The format files for eBooks contain more than just text files. Instead of a fixed layout where certain words will always appear on a specific page, most digital books have reflowable text. This means that for any given device, the text may be adjusted or will “flow” to fill the prescribed parameters of the eReader.
eBook files are a combination of many different types depending upon the complexity of the eBook. Within each .zip file that is uploaded to the publisher, you will find…
- A file that contains only the unformatted text. This is the basic text of the eBook.
- A file that tells the eReader how to display elements of the text. This file is the CSS or coding file which regulates how the type will be displayed. For example, in Adobe InDesign, the style comes from two sources. Paragraph Style defines how the elements of different paragraphs (margins, indent, spacing) will be displayed. Character Style influences the individual structure of each word. will they appear normal, italic, drop cap, etc.? When the document is prepared for publication, there are files that reflect these selections.
- Other files that contain information, such as images, ISBN, and other elements of the eBook.
Popular eBook Formats
Every eReader has its own format preference. The following are the most popular in today’s digital landscape:
- Epub. The standard format for digital publishing is Epub. Most eReaders will accommodate these files. The devices which support Epub are Apple iPad and iPhone, Kobo eReader, Barnes & Noble Nook, Sony Reader, and Android phones.
- Mobi. Kindle readers will not work with ePub files. Instead, Amazon has developed its own version and called it Mobi. In order to read a book on Kindle, you must obtain it from Amazon and use its Mobi format.
- AZW. This is Amazon’s adaptation of the Mobi format for devices other than Kindle. An eReader may download the Kindle eBook Reader and access AZW files from the Amazon bookstore.
- PDF. The Portable Document Format has been around for years. It was developed by Adobe and is easily used on most any device. PDF files maintain the original format of the document.
If you write in MSWord, Pages, or OpenOffice, you will have to convert your book to at least one digital format. In order to reach the greatest amount of readers, you should publish in several, Epub and Mobi being the biggest. For more information about how to convert those book files, catch my next post.
Where does inspiration originate?
For me, it comes from ordinary events that become extraordinary. One slight shift transforms the mundane into the magical. Sometimes it is a change of perspective or it may be a quirky twist to the usual. But if it catches my eye, I must respond.
Tucker: The Amazing Dog is the result of such an inspiration. Tucker is my granddog. He is a long-haired, wire-haired dachshund that belongs to my daughter, Laurie.
Adopted at the age of one, Tucker lived most of his early life in a kennel. But once he arrived at his new home and tasted freedom, he quickly developed into a playful pup.
Over the years, Tucker has endeared himself to our family. When he comes to visit, my granddog races from the car across the front yard barking and wriggling in excitement. He is glad to see his Grammy!
Tucker is quirky, affectionate, and sometimes just downright funny. Between my daughter Laurie and myself, we have captured many of his antics on camera.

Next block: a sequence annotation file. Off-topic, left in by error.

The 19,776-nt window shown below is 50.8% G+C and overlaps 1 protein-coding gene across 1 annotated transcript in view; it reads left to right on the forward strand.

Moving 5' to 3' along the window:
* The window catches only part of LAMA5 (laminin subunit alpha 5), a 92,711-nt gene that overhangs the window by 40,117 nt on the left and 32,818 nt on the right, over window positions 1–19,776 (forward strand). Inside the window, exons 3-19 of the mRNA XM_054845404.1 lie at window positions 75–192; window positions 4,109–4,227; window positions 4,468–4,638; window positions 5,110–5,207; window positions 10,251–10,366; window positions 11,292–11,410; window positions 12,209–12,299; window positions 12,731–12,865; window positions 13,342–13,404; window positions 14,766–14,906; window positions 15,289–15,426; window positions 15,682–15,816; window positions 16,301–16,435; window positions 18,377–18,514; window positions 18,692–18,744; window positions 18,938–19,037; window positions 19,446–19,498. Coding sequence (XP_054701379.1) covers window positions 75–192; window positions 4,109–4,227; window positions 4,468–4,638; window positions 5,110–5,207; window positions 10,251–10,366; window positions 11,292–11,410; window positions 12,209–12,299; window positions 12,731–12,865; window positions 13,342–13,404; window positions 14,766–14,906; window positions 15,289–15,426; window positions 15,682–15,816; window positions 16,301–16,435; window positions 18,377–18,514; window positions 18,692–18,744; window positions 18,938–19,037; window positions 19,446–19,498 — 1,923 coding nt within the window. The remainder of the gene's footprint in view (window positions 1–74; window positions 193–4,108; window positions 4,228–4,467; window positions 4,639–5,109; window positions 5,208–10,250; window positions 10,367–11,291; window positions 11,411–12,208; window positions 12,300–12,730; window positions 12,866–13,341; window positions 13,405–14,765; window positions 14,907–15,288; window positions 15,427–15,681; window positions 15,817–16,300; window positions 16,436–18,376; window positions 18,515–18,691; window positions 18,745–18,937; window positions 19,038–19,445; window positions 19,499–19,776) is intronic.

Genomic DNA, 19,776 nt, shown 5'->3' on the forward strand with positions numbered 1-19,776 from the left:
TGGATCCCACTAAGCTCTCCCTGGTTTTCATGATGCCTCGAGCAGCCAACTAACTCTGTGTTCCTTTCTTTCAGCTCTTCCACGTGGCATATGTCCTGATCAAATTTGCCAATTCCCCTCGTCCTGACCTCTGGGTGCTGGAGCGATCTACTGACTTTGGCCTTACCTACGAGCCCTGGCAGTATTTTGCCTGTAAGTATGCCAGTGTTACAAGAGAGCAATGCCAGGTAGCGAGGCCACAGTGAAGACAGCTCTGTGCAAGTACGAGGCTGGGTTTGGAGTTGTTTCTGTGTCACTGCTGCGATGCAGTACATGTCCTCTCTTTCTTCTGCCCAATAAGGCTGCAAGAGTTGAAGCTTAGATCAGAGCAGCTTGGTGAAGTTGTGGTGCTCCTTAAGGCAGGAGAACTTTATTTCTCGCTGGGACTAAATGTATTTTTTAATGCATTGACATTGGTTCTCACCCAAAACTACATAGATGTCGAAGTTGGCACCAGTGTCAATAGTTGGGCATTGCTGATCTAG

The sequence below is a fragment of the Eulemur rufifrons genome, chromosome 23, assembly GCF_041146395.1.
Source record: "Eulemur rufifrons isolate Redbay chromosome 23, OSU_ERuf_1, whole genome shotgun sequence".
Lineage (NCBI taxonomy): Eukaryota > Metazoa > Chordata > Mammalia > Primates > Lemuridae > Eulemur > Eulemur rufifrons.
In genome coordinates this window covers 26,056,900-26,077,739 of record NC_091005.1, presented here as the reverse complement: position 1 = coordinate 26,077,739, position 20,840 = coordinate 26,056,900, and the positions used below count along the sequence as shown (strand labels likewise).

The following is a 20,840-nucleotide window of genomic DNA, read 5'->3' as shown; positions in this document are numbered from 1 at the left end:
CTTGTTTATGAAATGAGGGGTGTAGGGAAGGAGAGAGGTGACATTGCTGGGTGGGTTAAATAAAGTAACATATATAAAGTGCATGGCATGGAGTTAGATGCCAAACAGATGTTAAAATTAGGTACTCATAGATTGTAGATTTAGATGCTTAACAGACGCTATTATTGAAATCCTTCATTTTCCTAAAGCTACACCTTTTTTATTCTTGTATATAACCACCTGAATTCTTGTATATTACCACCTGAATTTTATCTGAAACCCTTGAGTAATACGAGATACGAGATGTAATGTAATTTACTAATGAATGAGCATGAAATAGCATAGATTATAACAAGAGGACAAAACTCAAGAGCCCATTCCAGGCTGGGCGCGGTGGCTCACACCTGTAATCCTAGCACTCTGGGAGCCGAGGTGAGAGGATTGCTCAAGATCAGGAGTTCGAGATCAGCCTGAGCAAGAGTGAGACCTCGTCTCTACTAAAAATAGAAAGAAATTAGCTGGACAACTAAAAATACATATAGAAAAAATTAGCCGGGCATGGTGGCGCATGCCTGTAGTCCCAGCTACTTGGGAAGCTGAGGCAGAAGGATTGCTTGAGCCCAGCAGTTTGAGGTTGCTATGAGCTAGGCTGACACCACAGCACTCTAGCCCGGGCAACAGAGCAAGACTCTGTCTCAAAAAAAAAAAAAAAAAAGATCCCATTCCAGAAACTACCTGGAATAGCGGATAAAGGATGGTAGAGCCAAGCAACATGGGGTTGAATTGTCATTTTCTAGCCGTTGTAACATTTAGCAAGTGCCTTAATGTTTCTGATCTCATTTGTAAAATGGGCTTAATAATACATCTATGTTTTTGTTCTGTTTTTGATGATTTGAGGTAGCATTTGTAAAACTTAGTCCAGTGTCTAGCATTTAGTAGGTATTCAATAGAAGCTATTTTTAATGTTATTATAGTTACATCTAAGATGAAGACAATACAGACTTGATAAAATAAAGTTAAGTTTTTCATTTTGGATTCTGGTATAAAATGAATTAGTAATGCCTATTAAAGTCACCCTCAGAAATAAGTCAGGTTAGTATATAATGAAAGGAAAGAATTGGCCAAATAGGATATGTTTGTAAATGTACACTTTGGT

So, what do you do with a loveable, little dog that makes you smile? (more…)
A writer is an explorer. Every step is an advance into a new land. Ralph Waldo Emerson
Are you left-brained or right brained? We like to categorize people according to which half of the brain functions at the highest level. Left-brained dominance typically means a person is analytical, logical, rational, and objective. Right brained dominance indicates a preference for thought, intuition, art and music, risk-taking, and especially creativity.
Why should we settle for one particular sphere? What if we could stimulate both sides of the brain, establish new thought patterns, and literally increase our creative flow? Science has proved one simple fact…
From a practical standpoint, certain actions stimulate the creative parts of our brain. The more we routinely work within these areas, the more the electrical pathways get established and connected.
How do we increase our ability to think, process, and generate out-of-the-box ideas? Adopt one or more of these 25 exercises to build your creativity.
25 Ways to Increase Your Creativity
- Use a mirror and write backwards into it. ( see my post on Increase Your Creativity: Follow in the Footsetps of Leonardo)
- Carry a journal with you at all times for recording observations, inspirations, and idea
- Doodle. Let your mind relax and draw a picture.
- Practice silence. Let your senses pick up the world around you.
- Write in a different genre. If you are a fiction writer, write something non-fiction and vice versa.
- Study the lives and practices of other creative people.
- Refine your ability to ask questions. Re-frame your perspective and ask who, what, when, where, and why.
- Mindmap your ideas. This frees you from the constraints of your controlling left hemisphere and enriches your learning experience by using both sides of the brain.
- Exercise and stay in shape. Your brain consumes 30% of your oxygen intake so the more oxygen, the greater your brain capacity and function.
- Listen to music, especially classical pieces. Einstein listened to Mozart.
- Write by hand instead of on a digital device.
- Take up another creative expression like painting, quilting, music, jewelry making or another fine art. As creativity develops in one discipline, it grows in the others.
- Spend 15 minutes writing with your non-dominant hand.
- Try free writing for a short time. Take 5 minutes and put pen to paper recording anything that pops into your head.
- Tell stories. Engage your mind and body by relaying a story to someone.
- Use your hands to express yourself. Try communicating with gestures for a brief time.
- Enjoy nature. Immerse yourself in the wonder of God’s creation and activate your senses.
- Try something new. Expand your brain capacity.
- Visit a foreign country or have a multi-cultural experience.
- Read…a lot. Try different genres of books as well as varied authors.
- Daydream. Let your mind wander which closes down certain parts of the brain and allows other ideas to pop to the surface.
- Take a nap. Give your mind a rest.
- Diversify your life. Add something different, unique, or challenging to accessorize the routine.
- Brainstorm ideas. Do a brain-drain of all of your ideas on a subject. No editing allowed!
We may begin with a preference towards one side of the brain, but that is only a starting point. Take the time to exercise your brain in new ways and increase your creativity today!